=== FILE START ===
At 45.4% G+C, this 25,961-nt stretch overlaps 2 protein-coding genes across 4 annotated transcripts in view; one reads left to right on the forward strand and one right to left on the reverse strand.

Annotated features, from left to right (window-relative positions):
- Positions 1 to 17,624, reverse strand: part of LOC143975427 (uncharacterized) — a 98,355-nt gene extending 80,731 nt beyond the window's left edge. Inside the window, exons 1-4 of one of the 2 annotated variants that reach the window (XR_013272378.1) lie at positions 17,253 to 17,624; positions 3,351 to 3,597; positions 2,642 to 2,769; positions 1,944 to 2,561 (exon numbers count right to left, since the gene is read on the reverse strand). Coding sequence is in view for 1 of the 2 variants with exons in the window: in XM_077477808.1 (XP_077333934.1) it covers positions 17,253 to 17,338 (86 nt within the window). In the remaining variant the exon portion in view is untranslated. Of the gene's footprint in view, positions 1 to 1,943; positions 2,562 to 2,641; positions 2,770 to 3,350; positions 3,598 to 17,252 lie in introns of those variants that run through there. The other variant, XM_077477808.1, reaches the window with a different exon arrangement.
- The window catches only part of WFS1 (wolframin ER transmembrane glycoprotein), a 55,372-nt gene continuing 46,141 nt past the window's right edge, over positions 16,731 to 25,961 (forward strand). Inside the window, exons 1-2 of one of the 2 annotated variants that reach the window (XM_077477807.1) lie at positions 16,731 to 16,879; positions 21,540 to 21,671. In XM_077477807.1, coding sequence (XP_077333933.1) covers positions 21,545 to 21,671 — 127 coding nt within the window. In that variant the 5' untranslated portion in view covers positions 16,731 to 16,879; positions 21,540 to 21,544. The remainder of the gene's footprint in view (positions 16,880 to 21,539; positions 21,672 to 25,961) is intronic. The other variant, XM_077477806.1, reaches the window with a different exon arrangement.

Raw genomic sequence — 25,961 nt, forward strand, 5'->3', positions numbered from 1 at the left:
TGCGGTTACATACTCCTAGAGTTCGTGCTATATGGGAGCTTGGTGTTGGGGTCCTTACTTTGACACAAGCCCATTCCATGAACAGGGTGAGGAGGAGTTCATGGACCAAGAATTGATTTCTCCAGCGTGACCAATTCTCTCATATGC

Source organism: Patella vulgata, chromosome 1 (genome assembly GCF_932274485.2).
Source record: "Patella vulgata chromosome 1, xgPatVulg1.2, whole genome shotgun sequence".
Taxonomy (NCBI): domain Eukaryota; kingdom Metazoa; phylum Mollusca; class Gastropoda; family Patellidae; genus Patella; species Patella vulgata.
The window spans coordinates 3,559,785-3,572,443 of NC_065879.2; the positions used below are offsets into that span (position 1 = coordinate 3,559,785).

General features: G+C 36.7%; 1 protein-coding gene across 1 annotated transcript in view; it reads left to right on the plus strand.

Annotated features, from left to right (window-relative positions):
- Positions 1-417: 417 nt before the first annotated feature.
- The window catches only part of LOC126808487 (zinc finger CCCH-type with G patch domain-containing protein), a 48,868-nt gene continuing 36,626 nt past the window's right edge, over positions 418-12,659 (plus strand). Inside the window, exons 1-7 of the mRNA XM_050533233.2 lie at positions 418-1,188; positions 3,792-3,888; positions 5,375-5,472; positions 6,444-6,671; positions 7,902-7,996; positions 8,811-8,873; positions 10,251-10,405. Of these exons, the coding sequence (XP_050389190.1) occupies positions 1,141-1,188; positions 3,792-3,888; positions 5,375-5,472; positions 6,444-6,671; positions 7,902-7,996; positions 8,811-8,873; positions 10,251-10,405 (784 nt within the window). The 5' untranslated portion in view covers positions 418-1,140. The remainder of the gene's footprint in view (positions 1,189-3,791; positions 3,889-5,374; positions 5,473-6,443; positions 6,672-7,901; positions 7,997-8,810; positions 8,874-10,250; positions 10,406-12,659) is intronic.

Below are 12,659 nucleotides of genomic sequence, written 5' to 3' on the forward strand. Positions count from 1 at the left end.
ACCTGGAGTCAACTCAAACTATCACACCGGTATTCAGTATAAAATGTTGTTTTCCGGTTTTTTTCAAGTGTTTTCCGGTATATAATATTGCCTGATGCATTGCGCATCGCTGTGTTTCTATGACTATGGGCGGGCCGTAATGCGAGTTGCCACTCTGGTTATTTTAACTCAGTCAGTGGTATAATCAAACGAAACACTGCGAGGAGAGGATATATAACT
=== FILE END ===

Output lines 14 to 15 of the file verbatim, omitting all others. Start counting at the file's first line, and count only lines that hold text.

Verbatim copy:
- The window catches only part of LOC126808487 (zinc finger CCCH-type with G patch domain-containing protein), a 48,868-nt gene continuing 36,626 nt past the window's right edge, over positions 418-12,659 (plus strand). Inside the window, exons 1-7 of the mRNA XM_050533233.2 lie at positions 418-1,188; positions 3,792-3,888; positions 5,375-5,472; positions 6,444-6,671; positions 7,902-7,996; positions 8,811-8,873; positions 10,251-10,405. Of these exons, the coding sequence (XP_050389190.1) occupies positions 1,141-1,188; positions 3,792-3,888; positions 5,375-5,472; positions 6,444-6,671; positions 7,902-7,996; positions 8,811-8,873; positions 10,251-10,405 (784 nt within the window). The 5' untranslated portion in view covers positions 418-1,140. The remainder of the gene's footprint in view (positions 1,189-3,791; positions 3,889-5,374; positions 5,473-6,443; positions 6,672-7,901; positions 7,997-8,810; positions 8,874-10,250; positions 10,406-12,659) is intronic.

Below are 12,659 nucleotides of genomic sequence, written 5' to 3' on the forward strand. Positions count from 1 at the left end.